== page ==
Released in 2012, the British series Line of Duty has become a cult series for lovers of police drama. The first season aired on BBC Two and immediately became a favourite of critics and audiences alike. Its creator and screenwriter, Jed Mercurio (Bodyguard), managed to tell a more or less typical story of corrupt cops in a realistic and plausible way, with a fair amount of intrigue and plot twists to completely engage viewers. Thus, a rather modest series – in the first season there are no spectacular scenes – has established itself as one of the best products of Britain’s public broadcaster. It is currently in its sixth season, which Movistar has just released (you can also watch the first four seasons on Netflix ).
The series revolves around the internal affairs unit of the Birmingham police, where Sergeant Steve Arnott arrives against his will (the actor Martin Compston, who is also a self-declared Scottish pro-independence activist). Arnott was previously assigned to an anti-terrorist unit but an involuntary mistake during an operation, and his unwillingness to cover it up despite the wishes of his superiors, causes him to be transferred to the anti-corruption unit AC-12.
First he sees it as a punishment, until he discovers the importance of investigating his colleagues’ dirty laundry, despite the uneasiness it provokes in the other officers. In the first season, AC-12 investigates the work of a serious crimes unit, which has a suspiciously high case resolution rate, led by Detective Tony Gates (played by actor Lennie James, Morgan in The Walking Dead). Gates is a very popular police officer, recently decorated as the best officer of the year, but he has a few personal problems that will come to light and will lead him to a dead end. In his investigation, Arnott has the help of his partner Kate Fleming (the actress Vicky McClure), who also has a complicated family life. Arnott and Fleming work under the supervision of Chief Hastings, a superintendent with often ambiguous behaviour.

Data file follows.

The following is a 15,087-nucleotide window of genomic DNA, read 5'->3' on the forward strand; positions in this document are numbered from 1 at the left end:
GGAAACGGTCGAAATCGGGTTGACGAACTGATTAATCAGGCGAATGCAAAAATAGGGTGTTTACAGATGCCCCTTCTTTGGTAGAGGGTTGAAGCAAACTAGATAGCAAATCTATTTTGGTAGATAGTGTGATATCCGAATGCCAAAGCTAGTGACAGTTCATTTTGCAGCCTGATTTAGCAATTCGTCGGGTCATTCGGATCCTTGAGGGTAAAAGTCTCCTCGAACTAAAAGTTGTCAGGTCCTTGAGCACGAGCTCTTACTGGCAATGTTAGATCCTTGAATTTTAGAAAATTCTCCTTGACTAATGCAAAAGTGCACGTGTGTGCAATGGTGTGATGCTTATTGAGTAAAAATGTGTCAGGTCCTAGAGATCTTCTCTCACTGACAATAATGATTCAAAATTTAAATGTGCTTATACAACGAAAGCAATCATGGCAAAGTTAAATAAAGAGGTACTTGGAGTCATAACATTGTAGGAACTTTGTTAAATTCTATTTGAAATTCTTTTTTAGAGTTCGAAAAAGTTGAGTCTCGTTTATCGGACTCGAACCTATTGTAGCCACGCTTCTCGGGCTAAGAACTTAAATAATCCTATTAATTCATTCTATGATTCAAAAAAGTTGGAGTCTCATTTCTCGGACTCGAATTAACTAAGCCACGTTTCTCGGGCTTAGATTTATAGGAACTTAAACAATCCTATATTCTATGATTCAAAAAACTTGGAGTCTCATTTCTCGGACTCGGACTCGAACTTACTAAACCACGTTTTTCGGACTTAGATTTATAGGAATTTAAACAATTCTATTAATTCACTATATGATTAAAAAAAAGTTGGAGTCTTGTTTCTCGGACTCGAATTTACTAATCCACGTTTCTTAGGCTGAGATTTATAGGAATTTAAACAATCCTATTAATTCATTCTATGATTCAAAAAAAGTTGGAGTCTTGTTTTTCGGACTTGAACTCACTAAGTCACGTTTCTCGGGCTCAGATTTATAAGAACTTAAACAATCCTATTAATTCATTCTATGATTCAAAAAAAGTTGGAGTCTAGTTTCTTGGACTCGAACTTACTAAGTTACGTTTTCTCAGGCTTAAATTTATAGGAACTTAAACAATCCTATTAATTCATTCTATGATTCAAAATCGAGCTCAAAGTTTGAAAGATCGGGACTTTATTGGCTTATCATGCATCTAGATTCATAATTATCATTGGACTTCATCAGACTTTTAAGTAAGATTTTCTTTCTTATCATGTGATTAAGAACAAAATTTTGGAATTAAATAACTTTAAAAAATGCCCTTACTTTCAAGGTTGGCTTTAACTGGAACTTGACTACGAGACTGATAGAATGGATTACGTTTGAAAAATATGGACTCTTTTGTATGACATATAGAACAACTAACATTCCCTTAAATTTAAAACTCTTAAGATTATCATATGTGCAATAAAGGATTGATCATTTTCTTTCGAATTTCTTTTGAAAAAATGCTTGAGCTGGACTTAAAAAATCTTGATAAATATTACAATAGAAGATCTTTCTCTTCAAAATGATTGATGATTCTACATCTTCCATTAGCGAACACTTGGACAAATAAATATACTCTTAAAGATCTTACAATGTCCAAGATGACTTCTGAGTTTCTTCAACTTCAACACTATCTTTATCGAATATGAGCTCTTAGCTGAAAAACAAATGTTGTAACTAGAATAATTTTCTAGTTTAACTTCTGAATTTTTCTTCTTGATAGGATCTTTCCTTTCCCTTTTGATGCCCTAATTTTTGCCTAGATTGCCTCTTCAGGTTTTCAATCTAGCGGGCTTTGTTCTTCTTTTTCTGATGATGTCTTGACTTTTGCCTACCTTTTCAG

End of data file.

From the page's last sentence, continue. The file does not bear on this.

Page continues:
The series’ strength is, above all, its realism. First of all, the protagonists are not the charismatic police officers that we are used to seeing in many police series, and precisely because of this they seem more credible (both Compston and Mclure have been nominated for and won various awards for their performances). Their characters are not perfect, they reveal contradictions, and they don’t always get it right. The series also faithfully recreates different police procedures, and Mercurio relied on expert advisors.
The success of the first season continued in those that followed, each with a six-episode format, showing different investigations that in some cases are linked to each other. The extensive plots feature police and political corruption, as well as the involvement of criminal organisations. With a growing number of fans and with widespread international recognition, more than 9.5 million Britons watched the first episode of the sixth season when it aired.